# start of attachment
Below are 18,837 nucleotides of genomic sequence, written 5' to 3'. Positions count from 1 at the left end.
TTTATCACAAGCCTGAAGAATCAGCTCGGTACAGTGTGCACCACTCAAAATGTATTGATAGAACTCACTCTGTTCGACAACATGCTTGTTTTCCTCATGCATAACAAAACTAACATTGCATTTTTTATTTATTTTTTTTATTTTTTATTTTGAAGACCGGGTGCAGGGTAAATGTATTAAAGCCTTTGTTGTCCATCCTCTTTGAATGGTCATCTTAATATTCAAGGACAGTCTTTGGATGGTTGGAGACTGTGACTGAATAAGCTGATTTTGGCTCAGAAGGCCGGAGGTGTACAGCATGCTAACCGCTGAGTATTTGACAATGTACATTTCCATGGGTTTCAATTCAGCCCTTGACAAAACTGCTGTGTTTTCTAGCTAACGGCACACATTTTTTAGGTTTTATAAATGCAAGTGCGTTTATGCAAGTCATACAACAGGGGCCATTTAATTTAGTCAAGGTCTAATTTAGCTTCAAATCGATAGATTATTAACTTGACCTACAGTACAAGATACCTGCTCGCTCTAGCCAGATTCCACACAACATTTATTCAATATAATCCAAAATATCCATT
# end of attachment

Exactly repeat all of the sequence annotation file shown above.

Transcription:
Below are 18,837 nucleotides of genomic sequence, written 5' to 3'. Positions count from 1 at the left end.
TTTATCACAAGCCTGAAGAATCAGCTCGGTACAGTGTGCACCACTCAAAATGTATTGATAGAACTCACTCTGTTCGACAACATGCTTGTTTTCCTCATGCATAACAAAACTAACATTGCATTTTTTATTTATTTTTTTTATTTTTTATTTTGAAGACCGGGTGCAGGGTAAATGTATTAAAGCCTTTGTTGTCCATCCTCTTTGAATGGTCATCTTAATATTCAAGGACAGTCTTTGGATGGTTGGAGACTGTGACTGAATAAGCTGATTTTGGCTCAGAAGGCCGGAGGTGTACAGCATGCTAACCGCTGAGTATTTGACAATGTACATTTCCATGGGTTTCAATTCAGCCCTTGACAAAACTGCTGTGTTTTCTAGCTAACGGCACACATTTTTTAGGTTTTATAAATGCAAGTGCGTTTATGCAAGTCATACAACAGGGGCCATTTAATTTAGTCAAGGTCTAATTTAGCTTCAAATCGATAGATTATTAACTTGACCTACAGTACAAGATACCTGCTCGCTCTAGCCAGATTCCACACAACATTTATTCAATATAATCCAAAATATCCATT